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Finally, an official statement by Wasabi Wallet. A couple of weeks ago, the privacy-focused project made the news by announcing it wouldn’t allow tainted bitcoin to participate in its CoinJoin service. Doesn’t that action go against everything Wasabi is supposed to stand for? That was the consensus at the time. Now, it’s the company’s turn to speak. Was Wasabi able to turn the narrative around?
Their text is convincing and it sounds like they know something most people don’t. And, surprisingly, it seems like the announcement served as a boost for their CoinJoin service. Let’s explore and comment on exactly what Wasabi said, but first, click here to remember what happened when they made public the controversial policy. An introductory quote:
“It all started with Wasabi’s simple announcement, “The zkSNACKs coordinator will start refusing certain UTXOs from registering to coinjoins.” Translation: the company that runs the centralized coordinator that organizes CoinJoin transactions will not let tainted bitcoin participate in the service.”
The controversial fact here is, coordinators aren’t considered “money transmitters” by law. The service literally never touches any of the participants’ bitcoin. However, according to Wasabi, they have to blacklist. “In order to ensure the survival of the project, we can act in a way that society allows us to do, even if we are not philosophically aligned with that.” Do they know about future legislation? They gave some indications in the text, even though Wasabi noted, “we will not share the legal and regulatory details of the matter.”
What Happened According To Wasabi?
The company starts by acknowledging its sin, but quickly tries to turn the tables:
“By exploiting the only architectural flaw of Wasabi Wallet’s non-anonymously run coordinator: lack of censorship resistance; we broke one of the largest taboos of Bitcoin: blacklisting, to achieve something greater: survival of the best Bitcoin privacy technology.”
Touting their own horn doesn’t look the greatest, and neither does trying to spin what one of the company’s owners told the media at the time of the announcement.
“In a Bitcoin Magazine article, one of the owners of zkSNACKs Ltd., Bálint Harmat said the decision to blacklist was done proactively. While it is correct that there’s no legislation that specifically says coinjoin coordinators must blacklist their customers’ UTXOs, the challenges encountered operating the business in even the most liberal jurisdictions are numerous and multiplying.”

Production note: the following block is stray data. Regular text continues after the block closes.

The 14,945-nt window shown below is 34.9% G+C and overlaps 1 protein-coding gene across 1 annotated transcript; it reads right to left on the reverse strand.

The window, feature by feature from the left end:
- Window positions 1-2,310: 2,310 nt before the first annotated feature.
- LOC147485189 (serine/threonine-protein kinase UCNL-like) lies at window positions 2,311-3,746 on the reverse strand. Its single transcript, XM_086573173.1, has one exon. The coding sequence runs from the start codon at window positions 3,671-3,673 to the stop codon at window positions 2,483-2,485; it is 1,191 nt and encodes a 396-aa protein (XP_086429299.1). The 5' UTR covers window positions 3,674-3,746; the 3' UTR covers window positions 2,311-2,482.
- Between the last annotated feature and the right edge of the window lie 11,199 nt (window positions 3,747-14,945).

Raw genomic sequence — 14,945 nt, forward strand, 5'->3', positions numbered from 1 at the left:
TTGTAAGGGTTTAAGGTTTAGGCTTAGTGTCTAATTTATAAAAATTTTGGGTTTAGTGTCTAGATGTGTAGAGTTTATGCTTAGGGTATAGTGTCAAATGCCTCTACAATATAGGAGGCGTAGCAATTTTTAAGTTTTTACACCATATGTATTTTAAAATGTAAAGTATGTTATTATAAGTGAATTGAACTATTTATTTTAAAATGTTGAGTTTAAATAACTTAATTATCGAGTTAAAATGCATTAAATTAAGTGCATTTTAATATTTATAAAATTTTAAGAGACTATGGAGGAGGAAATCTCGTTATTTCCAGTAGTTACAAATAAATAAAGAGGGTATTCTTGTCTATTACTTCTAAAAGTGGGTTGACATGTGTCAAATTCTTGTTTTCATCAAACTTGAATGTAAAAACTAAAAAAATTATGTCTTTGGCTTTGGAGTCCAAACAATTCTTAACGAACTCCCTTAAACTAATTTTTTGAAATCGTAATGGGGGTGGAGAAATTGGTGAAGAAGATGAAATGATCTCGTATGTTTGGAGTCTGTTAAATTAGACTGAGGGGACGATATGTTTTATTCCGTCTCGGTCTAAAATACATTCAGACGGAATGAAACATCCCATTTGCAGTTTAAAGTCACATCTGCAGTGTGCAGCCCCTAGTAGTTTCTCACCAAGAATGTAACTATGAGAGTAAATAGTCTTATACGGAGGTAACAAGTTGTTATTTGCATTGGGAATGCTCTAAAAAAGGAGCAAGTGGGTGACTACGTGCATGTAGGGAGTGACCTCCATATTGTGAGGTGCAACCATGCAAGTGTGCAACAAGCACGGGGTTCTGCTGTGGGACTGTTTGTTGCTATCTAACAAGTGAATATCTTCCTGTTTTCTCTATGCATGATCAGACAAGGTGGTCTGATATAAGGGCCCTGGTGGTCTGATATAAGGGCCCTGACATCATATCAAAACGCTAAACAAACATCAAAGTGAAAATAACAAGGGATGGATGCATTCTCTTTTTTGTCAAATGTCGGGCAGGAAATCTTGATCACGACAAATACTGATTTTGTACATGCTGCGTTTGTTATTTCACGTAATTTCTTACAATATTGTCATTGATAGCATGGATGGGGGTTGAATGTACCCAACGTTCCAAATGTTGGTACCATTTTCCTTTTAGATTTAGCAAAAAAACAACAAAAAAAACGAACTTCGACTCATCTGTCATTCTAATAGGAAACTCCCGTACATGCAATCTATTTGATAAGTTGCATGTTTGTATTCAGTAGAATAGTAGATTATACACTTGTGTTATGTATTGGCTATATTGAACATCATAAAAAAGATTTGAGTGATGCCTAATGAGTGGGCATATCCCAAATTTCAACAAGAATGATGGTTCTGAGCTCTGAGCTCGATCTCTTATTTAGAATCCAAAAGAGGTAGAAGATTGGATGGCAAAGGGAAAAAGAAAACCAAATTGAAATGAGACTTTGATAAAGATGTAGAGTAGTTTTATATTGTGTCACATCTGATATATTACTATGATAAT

What did Bálint Harmat say exactly? The referenced article quotes him explaining what the company’s decision was about:
“We were always against using [CoinJoin] for illicit activities, and as far as we could see from the news, lots of actors started to take advantage of the software. And this created really bad press for us.”
And about the proactively done “decision to blacklist,” Harmat said:
“We did our research and really went into the legal details. There are no current regulations on ongoing joint coordinators. However, I’m aware this is going to change in the future.”
So, Wasabi does know something. Or so they say.
BTC price chart for 03/29/2022 on Tradestation | Source: BTC/USD on TradingView.com
And Then, The Company Turns The Tables
By delimiting the problem, Wasabi puts forth information about the privacy of each CoinJoin transaction. As it turns out, the company doesn’t have access to any information that can be tied to identity.
“The zkSNACKs coordinator having a blacklist does not mean Wasabi Wallet monitors or collects user data. Our architecture is specifically designed to limit the power of what we can do. We still cannot breach our users’ privacy even if we wanted to. For example, all communication still goes through Tor, so the company has no information about coinjoin participants’ identity.”
And then comes the kicker. Instead of killing the company like many predicted, the new policy generated a 3 fold increase in participants. Why was that? Wasabi offers an explanation:
“We expected that after the announcement the liquidity of coinjoins would take a severe hit. Surprisingly, the opposite happened. The volume of new bitcoins being put into Wasabi coinjoins has increased 3 fold compared to pre-announcement levels, and it’s still growing. The theory put forward is based on the fact that the largest deterrence from coinjoining was the fear that users’ coins may be worth less after the coinjoin process due to their “proximity” to perceived “dirty” coins.”
What an interesting turn of events. Does it justify the blacklisting, though? Probably not. That’s “one of the largest taboos of Bitcoin,” and for a reason. Was it necessary? Does Wasabi know something we don’t? We can’t answer that question at the moment. Wasabi placed its bets, though. Stay tuned for new developments in this crucial bitcoin story.
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